LEARNING TASK: Ask students to imagine they are a young Bill Shishima, and write a letter to friends back home about what life is like in an internment camp.

TO EXPLORE: A photo slideshow

TO DO: A text features exercise

These haunting, rarely seen photos from the time of Japanese internment will captivate your students.

LEARNING TASK: Have students choose three photographs that they believe would have been good additions to the Storyworks article. For each one, they should write a short paragraph about what the photograph adds to their understanding of the article.

TO READ: A first-person account of life at Heart Mountain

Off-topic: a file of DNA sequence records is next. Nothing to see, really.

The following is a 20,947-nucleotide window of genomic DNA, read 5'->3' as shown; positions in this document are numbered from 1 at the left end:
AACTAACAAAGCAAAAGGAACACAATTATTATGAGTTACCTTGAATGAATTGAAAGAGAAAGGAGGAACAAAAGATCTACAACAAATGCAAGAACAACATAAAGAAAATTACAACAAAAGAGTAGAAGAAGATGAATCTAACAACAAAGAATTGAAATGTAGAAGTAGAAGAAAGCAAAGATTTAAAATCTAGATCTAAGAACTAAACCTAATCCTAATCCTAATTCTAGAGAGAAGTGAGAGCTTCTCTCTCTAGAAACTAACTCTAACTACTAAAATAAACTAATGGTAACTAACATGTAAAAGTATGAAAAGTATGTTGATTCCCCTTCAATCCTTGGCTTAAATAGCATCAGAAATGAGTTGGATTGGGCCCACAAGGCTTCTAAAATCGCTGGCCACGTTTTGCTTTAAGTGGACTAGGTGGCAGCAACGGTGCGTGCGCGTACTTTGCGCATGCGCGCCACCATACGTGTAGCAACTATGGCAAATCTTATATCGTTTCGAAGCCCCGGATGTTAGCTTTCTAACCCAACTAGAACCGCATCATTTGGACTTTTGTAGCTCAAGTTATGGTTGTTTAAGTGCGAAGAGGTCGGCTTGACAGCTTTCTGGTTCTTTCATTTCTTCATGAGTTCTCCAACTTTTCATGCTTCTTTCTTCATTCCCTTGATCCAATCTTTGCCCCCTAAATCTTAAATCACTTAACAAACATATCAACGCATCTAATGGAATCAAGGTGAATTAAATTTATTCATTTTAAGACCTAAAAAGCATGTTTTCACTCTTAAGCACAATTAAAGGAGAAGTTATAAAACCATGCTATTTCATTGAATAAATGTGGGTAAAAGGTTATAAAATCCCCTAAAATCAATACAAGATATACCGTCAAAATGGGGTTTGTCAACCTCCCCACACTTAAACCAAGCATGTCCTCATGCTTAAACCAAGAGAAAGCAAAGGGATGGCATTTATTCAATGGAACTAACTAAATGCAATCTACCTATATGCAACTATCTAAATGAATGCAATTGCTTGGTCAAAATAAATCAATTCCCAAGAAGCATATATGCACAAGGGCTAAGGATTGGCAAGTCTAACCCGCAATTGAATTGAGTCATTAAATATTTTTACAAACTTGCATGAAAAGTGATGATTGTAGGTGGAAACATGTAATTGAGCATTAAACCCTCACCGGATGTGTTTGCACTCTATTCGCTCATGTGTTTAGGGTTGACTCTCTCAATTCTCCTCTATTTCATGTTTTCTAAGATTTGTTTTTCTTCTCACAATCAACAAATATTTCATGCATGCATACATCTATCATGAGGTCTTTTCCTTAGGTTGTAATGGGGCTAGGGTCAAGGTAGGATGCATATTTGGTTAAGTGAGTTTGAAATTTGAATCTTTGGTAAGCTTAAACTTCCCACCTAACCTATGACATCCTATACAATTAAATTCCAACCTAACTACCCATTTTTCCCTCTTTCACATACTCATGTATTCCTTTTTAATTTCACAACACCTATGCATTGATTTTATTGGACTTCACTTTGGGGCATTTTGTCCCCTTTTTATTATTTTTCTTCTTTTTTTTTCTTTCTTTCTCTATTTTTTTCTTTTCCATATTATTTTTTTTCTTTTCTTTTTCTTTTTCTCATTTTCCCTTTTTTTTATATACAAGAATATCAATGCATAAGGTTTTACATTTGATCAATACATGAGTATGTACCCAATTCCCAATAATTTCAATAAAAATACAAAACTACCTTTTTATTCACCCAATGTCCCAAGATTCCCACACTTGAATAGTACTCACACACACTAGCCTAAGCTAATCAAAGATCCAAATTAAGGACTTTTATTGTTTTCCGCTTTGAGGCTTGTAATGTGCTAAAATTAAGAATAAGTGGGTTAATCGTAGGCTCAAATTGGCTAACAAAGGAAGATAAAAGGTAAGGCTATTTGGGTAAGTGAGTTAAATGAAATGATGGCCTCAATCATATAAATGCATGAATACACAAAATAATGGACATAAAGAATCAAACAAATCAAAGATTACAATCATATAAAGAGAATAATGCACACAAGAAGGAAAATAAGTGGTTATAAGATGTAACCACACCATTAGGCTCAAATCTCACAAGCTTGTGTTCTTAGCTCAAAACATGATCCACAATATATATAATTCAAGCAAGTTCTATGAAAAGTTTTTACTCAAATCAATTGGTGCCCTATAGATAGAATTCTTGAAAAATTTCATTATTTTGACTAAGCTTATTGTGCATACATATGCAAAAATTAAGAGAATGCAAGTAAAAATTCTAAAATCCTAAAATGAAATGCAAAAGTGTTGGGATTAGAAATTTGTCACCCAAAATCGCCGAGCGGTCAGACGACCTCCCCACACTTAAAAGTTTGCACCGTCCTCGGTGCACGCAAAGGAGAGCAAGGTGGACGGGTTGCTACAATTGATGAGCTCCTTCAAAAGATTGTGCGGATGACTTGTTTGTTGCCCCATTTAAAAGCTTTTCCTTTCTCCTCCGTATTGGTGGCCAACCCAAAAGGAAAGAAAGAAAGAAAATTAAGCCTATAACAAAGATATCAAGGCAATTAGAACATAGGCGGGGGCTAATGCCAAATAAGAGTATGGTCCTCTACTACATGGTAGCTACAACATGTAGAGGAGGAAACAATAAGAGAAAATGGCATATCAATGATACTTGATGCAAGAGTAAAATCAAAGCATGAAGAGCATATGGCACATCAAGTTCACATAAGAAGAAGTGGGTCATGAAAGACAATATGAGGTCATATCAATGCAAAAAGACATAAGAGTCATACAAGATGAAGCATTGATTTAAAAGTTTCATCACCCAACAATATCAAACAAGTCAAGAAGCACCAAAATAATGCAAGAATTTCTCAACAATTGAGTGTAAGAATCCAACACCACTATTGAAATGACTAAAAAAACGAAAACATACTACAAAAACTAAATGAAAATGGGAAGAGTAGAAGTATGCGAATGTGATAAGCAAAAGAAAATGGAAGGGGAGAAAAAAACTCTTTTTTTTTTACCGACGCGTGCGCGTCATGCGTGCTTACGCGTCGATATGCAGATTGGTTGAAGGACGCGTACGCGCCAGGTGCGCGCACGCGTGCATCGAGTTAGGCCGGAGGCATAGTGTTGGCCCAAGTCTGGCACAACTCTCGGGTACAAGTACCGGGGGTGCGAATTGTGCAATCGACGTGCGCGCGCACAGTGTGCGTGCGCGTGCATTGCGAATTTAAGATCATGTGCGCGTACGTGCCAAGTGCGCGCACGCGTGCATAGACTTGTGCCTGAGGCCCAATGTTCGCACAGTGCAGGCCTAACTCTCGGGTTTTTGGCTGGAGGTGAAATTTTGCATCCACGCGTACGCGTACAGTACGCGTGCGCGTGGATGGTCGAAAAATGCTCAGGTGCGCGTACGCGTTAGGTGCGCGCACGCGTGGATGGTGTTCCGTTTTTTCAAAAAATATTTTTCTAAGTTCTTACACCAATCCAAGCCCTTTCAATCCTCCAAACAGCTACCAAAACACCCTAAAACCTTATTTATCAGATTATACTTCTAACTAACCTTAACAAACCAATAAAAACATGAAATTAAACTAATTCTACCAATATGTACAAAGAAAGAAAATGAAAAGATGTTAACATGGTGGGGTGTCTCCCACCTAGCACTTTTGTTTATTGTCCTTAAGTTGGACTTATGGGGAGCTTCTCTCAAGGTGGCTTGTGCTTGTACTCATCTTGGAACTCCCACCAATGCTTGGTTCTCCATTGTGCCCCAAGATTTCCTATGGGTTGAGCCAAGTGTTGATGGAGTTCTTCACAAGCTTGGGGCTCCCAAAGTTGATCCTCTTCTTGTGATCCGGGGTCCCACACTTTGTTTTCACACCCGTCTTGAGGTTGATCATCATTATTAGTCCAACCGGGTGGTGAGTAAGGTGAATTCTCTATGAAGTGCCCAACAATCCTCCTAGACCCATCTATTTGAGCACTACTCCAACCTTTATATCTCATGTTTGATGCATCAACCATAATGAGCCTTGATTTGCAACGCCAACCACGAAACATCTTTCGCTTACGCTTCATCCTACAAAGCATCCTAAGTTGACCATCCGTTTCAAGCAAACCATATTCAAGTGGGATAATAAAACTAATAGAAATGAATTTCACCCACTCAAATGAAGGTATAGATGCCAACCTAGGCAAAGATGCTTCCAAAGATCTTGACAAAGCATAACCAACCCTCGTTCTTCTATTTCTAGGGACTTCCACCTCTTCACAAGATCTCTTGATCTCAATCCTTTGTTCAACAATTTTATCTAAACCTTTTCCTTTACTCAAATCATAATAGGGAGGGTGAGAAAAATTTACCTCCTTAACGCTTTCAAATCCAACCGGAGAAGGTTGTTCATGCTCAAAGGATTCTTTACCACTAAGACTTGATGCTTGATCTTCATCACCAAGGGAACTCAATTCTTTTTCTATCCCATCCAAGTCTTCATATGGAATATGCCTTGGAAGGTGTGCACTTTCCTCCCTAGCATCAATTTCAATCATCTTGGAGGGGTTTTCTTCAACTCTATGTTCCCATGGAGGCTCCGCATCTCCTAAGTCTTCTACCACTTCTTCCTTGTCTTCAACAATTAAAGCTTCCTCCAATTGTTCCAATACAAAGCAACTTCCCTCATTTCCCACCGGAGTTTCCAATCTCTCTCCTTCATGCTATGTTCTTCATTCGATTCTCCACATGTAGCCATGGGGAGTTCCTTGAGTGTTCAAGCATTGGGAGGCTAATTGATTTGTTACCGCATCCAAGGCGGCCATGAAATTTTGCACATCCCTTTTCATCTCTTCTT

TO DO: A small-group discussion

Norman Mineta was only 10 years old when, like Bill Shishima, he was forced to live at Heart Mountain Relocation Center in Wyoming. His engaging account of his experience both echoes Bill Shishima’s and offers a different perspective.

LEARNING TASK: Have students answer the “Think About It” questions at the bottom of each section. Then arrange them in groups of three or four to discuss their answers.